From: T.M. Schoewe
We are still in the old season of Eastertide and one of the Sundays always dwells on the Risen Lord as the Good Shepherd and us as the lost sheep. Artists and poets have made prolific use of this theme but much of their art and poetry, although well meant, does not represent “The Shepherd” portrayed in John’s gospel (ch.12) and Peter’s Epistle (2:21), and the same is true of the manger scene and how we have come to depict the Christmas story.
The Church in which we grew up had many large stained glass windows. High in a vaulted arch of stained glass above the front entrance was the large figure of the Good Shepherd. The terrain is that of an English countryside with a fine stand of green grass mantling the rolling hills, and strolling through it in front and center is this bearded lady with long, finely combed hair, carrying on the carefully draped gown a freshly laundered lamb. A couple of other sheep are walking on either side of the bearded lady. We imagined as a child they were heading for a rose covered cottage for tea or lemonade. It is a lovely scene with the fertile valley and dewy meadows where peaceful streams slowly flow and meander through the green glory of the landscape. This picture is as false and phony as a three dollar bill. Actually it is heretical, for it gives expression to the two ancient lies Satan perpetrated in the Garden of Eden, the one about God, and the one about man. We should be glad to confess that God is good, but we seem to mix up real goodness with just being nice. You might remember Lou Durocher’s crack that “nice guys don’t win ball games.” We are strange people because we often do not want the truth. The nicer God is, the better we like it, and the better we like Him. If there is any one hope to which man has hung onto through the whole course of his tortured and wandering history, it is the hope of getting God under control and making Him man’s servant rather than his master. So the Russians some time ago just decided to get rid of Him. And in our determinations to just have a nice God, a tame God, we have recreated the Trinity to our liking. The Father is a tottering old gentleman, essentially mean and bad tempered but harmless since Jesus bought Him off on Calvary’s cross. The Holy Spirit whom the ancient church adored as the Fount of Life and Fire, we have fashioned into a pigeon, a nice bird. And our blessed risen Lord by whom all things were made, becomes the gentle, nice shepherd; that mild, bearded lady of the church window I recall as a child.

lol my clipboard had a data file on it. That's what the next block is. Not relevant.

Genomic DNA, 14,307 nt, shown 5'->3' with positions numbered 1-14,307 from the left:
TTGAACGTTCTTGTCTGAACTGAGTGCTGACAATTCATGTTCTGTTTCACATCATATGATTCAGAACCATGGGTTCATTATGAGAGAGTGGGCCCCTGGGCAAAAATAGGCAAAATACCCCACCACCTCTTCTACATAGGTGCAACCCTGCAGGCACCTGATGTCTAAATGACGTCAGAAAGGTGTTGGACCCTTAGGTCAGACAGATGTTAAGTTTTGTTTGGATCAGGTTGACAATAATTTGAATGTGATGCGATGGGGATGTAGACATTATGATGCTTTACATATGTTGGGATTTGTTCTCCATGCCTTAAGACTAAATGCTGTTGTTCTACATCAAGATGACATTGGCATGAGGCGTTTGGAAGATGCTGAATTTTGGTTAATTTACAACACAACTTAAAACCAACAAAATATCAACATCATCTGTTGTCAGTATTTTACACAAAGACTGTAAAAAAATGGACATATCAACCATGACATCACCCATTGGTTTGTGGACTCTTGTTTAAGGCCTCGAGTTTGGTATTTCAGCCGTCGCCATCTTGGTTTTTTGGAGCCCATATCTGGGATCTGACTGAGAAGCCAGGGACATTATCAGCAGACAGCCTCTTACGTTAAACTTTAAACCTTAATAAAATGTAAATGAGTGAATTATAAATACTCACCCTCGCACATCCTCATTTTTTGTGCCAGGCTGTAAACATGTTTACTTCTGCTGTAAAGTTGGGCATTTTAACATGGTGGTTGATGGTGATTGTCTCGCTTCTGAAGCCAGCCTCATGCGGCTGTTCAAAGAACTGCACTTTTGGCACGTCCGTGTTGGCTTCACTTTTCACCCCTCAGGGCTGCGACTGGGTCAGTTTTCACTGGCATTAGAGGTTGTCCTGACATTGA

We who look into the scriptures ask questions. We ask, where is this shepherd and all the green glory and the super nicety images pictured in the church window? Surely this is not the Good Shepherd of John’s gospel and Peter’s epistle. Where in the stained glass picture is the wrestler with the wolves, the blood soaked defender of the flock? Where is the man of the outdoors, the tough, hard-muscled, burnt by the sun and worn by the wind man who sweats and bleeds? Where is He Who fights beasts and lays down His life for the sheep, the man Who bore our sins in His own body on the tree and whose hands and feet and side were pierced? Well may we complain about those who have sentimentalized the faith, and say with Mary outside the sepulcher complaining to the gardener, “They have taken away my Lord, and I don’t know where they have laid Him.”
Finally, could it be that maybe this substitution of a bearded lady for the Good Shepherd is why Christianity is so largely irrelevant to our generation? In our age of technology, much scientific research is available via the internet and it is easy to find out what’s a myth or based on false assumption(s) or inaccurate knowledge. And if there ever was a false picture, it is church window shepherds with brushed hair and spotless garments surrounded by snow white sheep. No wonder some honest souls outside the church have secretly classed Christian clergyman with card sharps or medicine peddlers or insurance salesmen.
And then there are the sheep in that picture that we need to talk about. They seem to be lost right now and will show up in next week’s article.
P.S. Some of what I am alluding to here about the bearded lady will become clearer when we talk about the sheep next week. Stay tuned!